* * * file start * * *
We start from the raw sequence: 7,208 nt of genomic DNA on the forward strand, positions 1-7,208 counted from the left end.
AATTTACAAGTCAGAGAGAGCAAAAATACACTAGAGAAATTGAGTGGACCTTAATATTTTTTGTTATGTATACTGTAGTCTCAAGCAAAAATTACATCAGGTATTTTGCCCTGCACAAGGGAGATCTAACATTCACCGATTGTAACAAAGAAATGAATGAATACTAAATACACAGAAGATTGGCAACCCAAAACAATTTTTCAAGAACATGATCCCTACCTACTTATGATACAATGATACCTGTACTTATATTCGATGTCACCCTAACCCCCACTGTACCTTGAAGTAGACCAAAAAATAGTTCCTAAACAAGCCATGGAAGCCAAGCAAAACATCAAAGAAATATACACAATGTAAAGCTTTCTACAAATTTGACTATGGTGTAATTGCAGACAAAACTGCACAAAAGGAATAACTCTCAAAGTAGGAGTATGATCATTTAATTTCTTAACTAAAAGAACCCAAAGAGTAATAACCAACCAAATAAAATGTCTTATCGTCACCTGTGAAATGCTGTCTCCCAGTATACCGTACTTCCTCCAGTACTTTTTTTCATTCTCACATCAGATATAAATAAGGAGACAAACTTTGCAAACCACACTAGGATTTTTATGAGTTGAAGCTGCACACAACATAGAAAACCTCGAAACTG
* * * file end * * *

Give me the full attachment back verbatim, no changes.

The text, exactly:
We start from the raw sequence: 7,208 nt of genomic DNA on the forward strand, positions 1-7,208 counted from the left end.
AATTTACAAGTCAGAGAGAGCAAAAATACACTAGAGAAATTGAGTGGACCTTAATATTTTTTGTTATGTATACTGTAGTCTCAAGCAAAAATTACATCAGGTATTTTGCCCTGCACAAGGGAGATCTAACATTCACCGATTGTAACAAAGAAATGAATGAATACTAAATACACAGAAGATTGGCAACCCAAAACAATTTTTCAAGAACATGATCCCTACCTACTTATGATACAATGATACCTGTACTTATATTCGATGTCACCCTAACCCCCACTGTACCTTGAAGTAGACCAAAAAATAGTTCCTAAACAAGCCATGGAAGCCAAGCAAAACATCAAAGAAATATACACAATGTAAAGCTTTCTACAAATTTGACTATGGTGTAATTGCAGACAAAACTGCACAAAAGGAATAACTCTCAAAGTAGGAGTATGATCATTTAATTTCTTAACTAAAAGAACCCAAAGAGTAATAACCAACCAAATAAAATGTCTTATCGTCACCTGTGAAATGCTGTCTCCCAGTATACCGTACTTCCTCCAGTACTTTTTTTCATTCTCACATCAGATATAAATAAGGAGACAAACTTTGCAAACCACACTAGGATTTTTATGAGTTGAAGCTGCACACAACATAGAAAACCTCGAAACTG